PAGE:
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dc.contributor.advisorWitnauer, James
dc.contributor.advisorAbwender, David A.
dc.contributor.advisorSnarr, Jeffery D.
dc.contributor.authorRhodes, L. Jack
dc.date.accessioned2021-09-08T14:12:25Z
dc.date.available2021-09-08T14:12:25Z
dc.date.issued5/15/2015
dc.identifier.urihttp://hdl.handle.net/20.500.12648/6609
dc.description.abstractThe literature on human and nonhuman animal interval timing disagrees about whether perceived time is a linear or power function of real time, and to what extent reward influences timing performance. Two competing computational learning and timing models, Temporal Difference (TD, Schultz, 2013) and Sometimes Competing Retrieval (SOCR, Stout & Miller, 2007) are reviewed. The present experiments investigate human interval timing error in both reward and non-reward conditions. The experiments were simulated by a computational model to identify both the function that describes the effect of interval duration on the distribution of variance (e.g., scalar or linear) and the relative predictive power of the SOCR and TD models, and the effects of reward on interval timing. Specifically, it was hypothesized that 1) timing variability is scalar, not linear, 2) that a modified SOCR model explains the data, and 3) that interval timing performance is less variable in rewarding situations than in non-rewarding situations. Timing trials involved the presentation of a reference duration; participants then produced their estimate of that duration while under cognitive load (random number generation and serial math tasks) through key presses on a computer. The results failed to support these hypotheses. However, reward produced a nonsignificant tendency towards early responding. Finally, suggestions for further research, including further computational modeling and investigation of the neural substrata of reward and timing are discussed.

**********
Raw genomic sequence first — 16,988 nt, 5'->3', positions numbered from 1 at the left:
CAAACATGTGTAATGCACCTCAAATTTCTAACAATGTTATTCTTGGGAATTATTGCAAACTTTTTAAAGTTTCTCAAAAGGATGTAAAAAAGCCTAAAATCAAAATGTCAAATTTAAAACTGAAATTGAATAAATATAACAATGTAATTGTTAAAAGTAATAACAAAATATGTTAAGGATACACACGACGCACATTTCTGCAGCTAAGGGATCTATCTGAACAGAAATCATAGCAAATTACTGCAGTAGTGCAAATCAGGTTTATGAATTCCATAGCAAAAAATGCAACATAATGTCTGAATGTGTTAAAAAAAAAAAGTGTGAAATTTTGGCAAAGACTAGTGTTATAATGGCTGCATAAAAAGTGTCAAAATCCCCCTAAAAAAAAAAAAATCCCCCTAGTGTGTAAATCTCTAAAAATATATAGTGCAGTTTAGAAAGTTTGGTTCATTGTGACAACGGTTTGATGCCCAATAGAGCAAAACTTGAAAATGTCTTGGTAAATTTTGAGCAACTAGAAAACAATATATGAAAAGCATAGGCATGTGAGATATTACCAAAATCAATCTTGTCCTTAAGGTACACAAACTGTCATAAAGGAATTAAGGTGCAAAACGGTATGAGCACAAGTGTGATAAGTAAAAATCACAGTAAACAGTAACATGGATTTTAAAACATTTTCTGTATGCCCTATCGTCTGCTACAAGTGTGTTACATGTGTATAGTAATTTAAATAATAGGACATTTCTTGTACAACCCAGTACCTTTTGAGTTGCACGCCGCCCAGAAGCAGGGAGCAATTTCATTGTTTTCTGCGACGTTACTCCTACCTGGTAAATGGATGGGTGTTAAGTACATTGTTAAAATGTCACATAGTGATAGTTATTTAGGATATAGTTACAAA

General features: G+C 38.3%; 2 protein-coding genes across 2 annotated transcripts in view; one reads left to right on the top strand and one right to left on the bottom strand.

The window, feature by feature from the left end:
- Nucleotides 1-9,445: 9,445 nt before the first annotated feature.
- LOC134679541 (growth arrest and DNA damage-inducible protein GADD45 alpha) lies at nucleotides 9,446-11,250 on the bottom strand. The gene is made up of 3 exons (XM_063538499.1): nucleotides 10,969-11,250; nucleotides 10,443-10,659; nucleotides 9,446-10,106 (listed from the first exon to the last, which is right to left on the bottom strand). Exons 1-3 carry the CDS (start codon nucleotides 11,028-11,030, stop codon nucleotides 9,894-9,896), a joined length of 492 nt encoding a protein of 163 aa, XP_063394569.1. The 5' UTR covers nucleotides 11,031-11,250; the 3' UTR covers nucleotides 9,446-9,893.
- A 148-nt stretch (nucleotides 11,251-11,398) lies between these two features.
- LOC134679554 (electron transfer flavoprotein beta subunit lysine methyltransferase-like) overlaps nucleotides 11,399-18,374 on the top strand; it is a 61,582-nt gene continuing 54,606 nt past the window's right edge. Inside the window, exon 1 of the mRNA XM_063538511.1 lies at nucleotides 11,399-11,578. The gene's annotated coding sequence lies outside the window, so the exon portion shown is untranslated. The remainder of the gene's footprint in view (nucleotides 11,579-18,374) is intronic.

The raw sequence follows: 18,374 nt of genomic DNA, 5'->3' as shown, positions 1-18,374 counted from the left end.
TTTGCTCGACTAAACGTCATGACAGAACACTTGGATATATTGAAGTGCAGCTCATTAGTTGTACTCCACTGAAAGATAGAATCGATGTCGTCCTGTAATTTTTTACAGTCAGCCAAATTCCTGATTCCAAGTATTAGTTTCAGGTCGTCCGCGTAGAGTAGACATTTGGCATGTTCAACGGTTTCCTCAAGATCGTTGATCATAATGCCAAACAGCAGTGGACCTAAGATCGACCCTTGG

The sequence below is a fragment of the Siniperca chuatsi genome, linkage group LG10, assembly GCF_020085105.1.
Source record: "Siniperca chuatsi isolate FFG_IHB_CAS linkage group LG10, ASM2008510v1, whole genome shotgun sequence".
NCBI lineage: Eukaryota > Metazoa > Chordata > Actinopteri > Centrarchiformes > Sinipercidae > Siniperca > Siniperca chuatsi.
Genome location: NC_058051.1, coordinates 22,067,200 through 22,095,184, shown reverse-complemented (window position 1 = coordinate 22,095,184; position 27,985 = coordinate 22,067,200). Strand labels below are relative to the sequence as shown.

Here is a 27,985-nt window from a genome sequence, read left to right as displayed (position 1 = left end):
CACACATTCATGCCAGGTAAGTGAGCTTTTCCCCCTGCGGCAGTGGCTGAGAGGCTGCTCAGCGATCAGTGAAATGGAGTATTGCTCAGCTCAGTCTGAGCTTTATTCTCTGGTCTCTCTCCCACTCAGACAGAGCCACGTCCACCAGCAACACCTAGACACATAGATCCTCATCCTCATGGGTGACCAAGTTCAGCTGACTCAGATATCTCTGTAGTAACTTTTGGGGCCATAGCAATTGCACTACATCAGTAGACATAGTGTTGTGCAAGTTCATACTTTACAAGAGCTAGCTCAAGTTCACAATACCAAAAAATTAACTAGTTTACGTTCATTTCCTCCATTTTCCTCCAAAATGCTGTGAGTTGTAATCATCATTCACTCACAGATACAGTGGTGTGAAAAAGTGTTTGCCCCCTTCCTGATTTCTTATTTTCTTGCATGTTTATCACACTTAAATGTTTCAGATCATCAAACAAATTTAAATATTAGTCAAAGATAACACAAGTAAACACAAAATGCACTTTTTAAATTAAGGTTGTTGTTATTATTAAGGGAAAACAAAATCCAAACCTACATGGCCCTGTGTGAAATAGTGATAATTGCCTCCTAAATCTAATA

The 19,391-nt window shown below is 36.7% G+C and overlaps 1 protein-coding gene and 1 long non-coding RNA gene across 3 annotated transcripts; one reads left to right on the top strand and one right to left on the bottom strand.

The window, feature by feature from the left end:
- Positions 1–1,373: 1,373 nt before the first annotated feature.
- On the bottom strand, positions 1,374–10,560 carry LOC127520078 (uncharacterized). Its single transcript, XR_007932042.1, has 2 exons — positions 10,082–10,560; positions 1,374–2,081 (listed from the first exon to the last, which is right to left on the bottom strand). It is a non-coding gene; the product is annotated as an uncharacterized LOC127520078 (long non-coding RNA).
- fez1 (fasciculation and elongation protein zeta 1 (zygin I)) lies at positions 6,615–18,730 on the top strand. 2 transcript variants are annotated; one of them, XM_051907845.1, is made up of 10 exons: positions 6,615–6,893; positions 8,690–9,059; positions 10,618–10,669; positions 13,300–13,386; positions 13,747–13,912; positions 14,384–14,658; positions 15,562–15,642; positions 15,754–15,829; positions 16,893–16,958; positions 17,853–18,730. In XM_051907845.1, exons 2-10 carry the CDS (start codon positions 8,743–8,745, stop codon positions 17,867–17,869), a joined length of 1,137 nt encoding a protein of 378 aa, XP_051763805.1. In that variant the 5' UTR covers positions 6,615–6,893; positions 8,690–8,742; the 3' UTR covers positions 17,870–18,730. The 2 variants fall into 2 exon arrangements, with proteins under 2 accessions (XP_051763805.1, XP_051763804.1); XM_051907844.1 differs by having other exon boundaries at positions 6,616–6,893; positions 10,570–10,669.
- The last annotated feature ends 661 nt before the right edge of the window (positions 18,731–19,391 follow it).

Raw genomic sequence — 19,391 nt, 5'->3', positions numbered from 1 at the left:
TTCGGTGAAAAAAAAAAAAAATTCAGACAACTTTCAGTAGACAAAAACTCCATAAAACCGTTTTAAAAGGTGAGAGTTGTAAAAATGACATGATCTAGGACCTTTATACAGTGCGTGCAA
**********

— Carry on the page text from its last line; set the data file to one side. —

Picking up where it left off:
dc.subjectLearning
dc.subjectReward
dc.subjectComputational Modeling
dc.subjectSOCR
dc.subjectRTCM
dc.subjectScalar Timing
dc.titleTiming Performance Error in Rewarded and Non-Rewarded Tasks
dc.typethesis
refterms.dateFOA2021-09-08T14:12:25Z
dc.description.institutionSUNY Brockport
dc.description.departmentPsychology
dc.description.degreelevelMaster of Arts (MA)
dc.source.statuspublished
dc.description.publicationtitlePsychology Master's Theses
dc.contributor.organizationThe College at Brockport
dc.languate.isoen_US


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